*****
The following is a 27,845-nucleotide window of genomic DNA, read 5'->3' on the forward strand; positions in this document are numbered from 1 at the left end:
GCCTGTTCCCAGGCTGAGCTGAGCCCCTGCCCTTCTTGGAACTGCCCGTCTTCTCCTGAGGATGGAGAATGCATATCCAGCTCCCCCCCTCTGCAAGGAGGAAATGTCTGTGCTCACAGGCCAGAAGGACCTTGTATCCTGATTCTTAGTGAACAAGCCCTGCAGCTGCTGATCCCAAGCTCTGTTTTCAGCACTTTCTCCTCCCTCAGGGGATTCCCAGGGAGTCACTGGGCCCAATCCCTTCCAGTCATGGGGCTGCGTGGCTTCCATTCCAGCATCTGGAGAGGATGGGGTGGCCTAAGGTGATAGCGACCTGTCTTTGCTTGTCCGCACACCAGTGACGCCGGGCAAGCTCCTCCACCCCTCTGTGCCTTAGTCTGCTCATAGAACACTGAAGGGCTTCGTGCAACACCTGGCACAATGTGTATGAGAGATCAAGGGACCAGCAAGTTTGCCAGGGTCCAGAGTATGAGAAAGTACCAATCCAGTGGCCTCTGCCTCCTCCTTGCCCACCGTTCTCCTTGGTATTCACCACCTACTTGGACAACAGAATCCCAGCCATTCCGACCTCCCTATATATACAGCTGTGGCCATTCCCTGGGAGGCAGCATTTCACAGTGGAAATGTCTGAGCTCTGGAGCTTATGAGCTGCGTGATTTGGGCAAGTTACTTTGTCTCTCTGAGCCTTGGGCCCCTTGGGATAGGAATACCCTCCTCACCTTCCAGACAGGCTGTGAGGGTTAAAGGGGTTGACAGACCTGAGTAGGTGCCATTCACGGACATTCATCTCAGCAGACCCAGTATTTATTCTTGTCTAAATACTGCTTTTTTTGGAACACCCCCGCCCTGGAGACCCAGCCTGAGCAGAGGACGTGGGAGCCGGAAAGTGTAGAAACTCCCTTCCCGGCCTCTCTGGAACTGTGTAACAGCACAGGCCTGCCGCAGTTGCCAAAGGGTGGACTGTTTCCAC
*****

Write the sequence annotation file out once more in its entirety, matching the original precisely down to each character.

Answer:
The following is a 27,845-nucleotide window of genomic DNA, read 5'->3' on the forward strand; positions in this document are numbered from 1 at the left end:
GCCTGTTCCCAGGCTGAGCTGAGCCCCTGCCCTTCTTGGAACTGCCCGTCTTCTCCTGAGGATGGAGAATGCATATCCAGCTCCCCCCCTCTGCAAGGAGGAAATGTCTGTGCTCACAGGCCAGAAGGACCTTGTATCCTGATTCTTAGTGAACAAGCCCTGCAGCTGCTGATCCCAAGCTCTGTTTTCAGCACTTTCTCCTCCCTCAGGGGATTCCCAGGGAGTCACTGGGCCCAATCCCTTCCAGTCATGGGGCTGCGTGGCTTCCATTCCAGCATCTGGAGAGGATGGGGTGGCCTAAGGTGATAGCGACCTGTCTTTGCTTGTCCGCACACCAGTGACGCCGGGCAAGCTCCTCCACCCCTCTGTGCCTTAGTCTGCTCATAGAACACTGAAGGGCTTCGTGCAACACCTGGCACAATGTGTATGAGAGATCAAGGGACCAGCAAGTTTGCCAGGGTCCAGAGTATGAGAAAGTACCAATCCAGTGGCCTCTGCCTCCTCCTTGCCCACCGTTCTCCTTGGTATTCACCACCTACTTGGACAACAGAATCCCAGCCATTCCGACCTCCCTATATATACAGCTGTGGCCATTCCCTGGGAGGCAGCATTTCACAGTGGAAATGTCTGAGCTCTGGAGCTTATGAGCTGCGTGATTTGGGCAAGTTACTTTGTCTCTCTGAGCCTTGGGCCCCTTGGGATAGGAATACCCTCCTCACCTTCCAGACAGGCTGTGAGGGTTAAAGGGGTTGACAGACCTGAGTAGGTGCCATTCACGGACATTCATCTCAGCAGACCCAGTATTTATTCTTGTCTAAATACTGCTTTTTTTGGAACACCCCCGCCCTGGAGACCCAGCCTGAGCAGAGGACGTGGGAGCCGGAAAGTGTAGAAACTCCCTTCCCGGCCTCTCTGGAACTGTGTAACAGCACAGGCCTGCCGCAGTTGCCAAAGGGTGGACTGTTTCCAC